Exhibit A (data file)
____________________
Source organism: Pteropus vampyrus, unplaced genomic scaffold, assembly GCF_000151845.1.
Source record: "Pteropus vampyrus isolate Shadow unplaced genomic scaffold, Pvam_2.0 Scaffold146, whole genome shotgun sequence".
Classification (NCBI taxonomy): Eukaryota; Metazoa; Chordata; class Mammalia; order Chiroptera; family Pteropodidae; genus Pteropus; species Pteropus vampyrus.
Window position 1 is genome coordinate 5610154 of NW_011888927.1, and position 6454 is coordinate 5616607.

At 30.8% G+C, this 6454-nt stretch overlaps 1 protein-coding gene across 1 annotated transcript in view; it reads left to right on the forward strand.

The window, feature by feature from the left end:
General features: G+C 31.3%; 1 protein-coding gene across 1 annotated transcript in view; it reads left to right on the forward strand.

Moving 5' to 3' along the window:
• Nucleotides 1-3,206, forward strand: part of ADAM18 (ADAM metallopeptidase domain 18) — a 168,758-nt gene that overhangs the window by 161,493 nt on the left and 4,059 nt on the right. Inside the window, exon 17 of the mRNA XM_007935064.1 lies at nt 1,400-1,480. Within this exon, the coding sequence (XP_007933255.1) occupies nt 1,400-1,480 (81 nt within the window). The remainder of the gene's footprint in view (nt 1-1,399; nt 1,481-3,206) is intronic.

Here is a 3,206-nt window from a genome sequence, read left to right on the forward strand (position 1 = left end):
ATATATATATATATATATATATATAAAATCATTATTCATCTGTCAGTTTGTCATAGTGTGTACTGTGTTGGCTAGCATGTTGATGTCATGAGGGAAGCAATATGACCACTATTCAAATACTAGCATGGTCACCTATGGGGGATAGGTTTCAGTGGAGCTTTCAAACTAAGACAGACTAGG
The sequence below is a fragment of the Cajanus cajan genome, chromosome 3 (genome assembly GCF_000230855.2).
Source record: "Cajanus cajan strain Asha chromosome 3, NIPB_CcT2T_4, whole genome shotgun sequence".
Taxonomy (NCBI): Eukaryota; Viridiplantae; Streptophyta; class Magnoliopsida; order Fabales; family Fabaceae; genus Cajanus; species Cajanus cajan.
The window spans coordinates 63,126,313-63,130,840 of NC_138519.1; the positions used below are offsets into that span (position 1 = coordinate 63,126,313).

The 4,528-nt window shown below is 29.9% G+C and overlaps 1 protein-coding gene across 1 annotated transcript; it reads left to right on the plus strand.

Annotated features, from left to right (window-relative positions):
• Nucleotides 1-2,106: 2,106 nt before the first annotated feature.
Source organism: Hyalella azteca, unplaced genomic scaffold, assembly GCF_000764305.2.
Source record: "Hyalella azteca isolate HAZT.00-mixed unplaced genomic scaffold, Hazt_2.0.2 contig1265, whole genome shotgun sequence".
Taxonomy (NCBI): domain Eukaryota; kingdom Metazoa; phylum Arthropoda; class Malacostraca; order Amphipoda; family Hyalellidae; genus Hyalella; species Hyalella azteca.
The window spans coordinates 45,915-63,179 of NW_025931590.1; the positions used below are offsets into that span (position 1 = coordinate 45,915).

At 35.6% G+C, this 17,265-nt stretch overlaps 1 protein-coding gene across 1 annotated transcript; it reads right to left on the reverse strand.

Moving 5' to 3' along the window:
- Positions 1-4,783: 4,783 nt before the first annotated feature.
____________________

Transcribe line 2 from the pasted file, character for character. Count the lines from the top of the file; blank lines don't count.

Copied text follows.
Source record: "Pteropus vampyrus isolate Shadow unplaced genomic scaffold, Pvam_2.0 Scaffold146, whole genome shotgun sequence".